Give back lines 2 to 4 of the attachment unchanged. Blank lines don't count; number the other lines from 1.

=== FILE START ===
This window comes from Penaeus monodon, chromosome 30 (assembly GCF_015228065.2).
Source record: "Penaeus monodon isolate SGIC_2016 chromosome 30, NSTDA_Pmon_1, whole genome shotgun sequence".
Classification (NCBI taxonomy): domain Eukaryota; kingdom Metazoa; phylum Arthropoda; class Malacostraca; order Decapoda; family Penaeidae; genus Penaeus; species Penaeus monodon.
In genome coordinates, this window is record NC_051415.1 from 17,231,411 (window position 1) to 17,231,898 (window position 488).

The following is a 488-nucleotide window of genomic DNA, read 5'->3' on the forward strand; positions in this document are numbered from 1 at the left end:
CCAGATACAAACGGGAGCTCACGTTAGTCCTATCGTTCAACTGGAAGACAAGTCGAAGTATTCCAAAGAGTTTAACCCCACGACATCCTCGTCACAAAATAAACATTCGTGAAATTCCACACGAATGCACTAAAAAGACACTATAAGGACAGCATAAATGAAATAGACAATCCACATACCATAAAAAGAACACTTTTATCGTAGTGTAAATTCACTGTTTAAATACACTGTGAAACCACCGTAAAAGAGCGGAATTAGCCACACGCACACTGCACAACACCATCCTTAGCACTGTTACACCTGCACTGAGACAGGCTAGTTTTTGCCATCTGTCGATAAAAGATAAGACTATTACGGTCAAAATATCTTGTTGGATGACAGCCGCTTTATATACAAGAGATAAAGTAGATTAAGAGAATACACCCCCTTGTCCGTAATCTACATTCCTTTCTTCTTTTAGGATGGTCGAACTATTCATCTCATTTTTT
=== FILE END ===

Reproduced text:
Source record: "Penaeus monodon isolate SGIC_2016 chromosome 30, NSTDA_Pmon_1, whole genome shotgun sequence".
Classification (NCBI taxonomy): domain Eukaryota; kingdom Metazoa; phylum Arthropoda; class Malacostraca; order Decapoda; family Penaeidae; genus Penaeus; species Penaeus monodon.
In genome coordinates, this window is record NC_051415.1 from 17,231,411 (window position 1) to 17,231,898 (window position 488).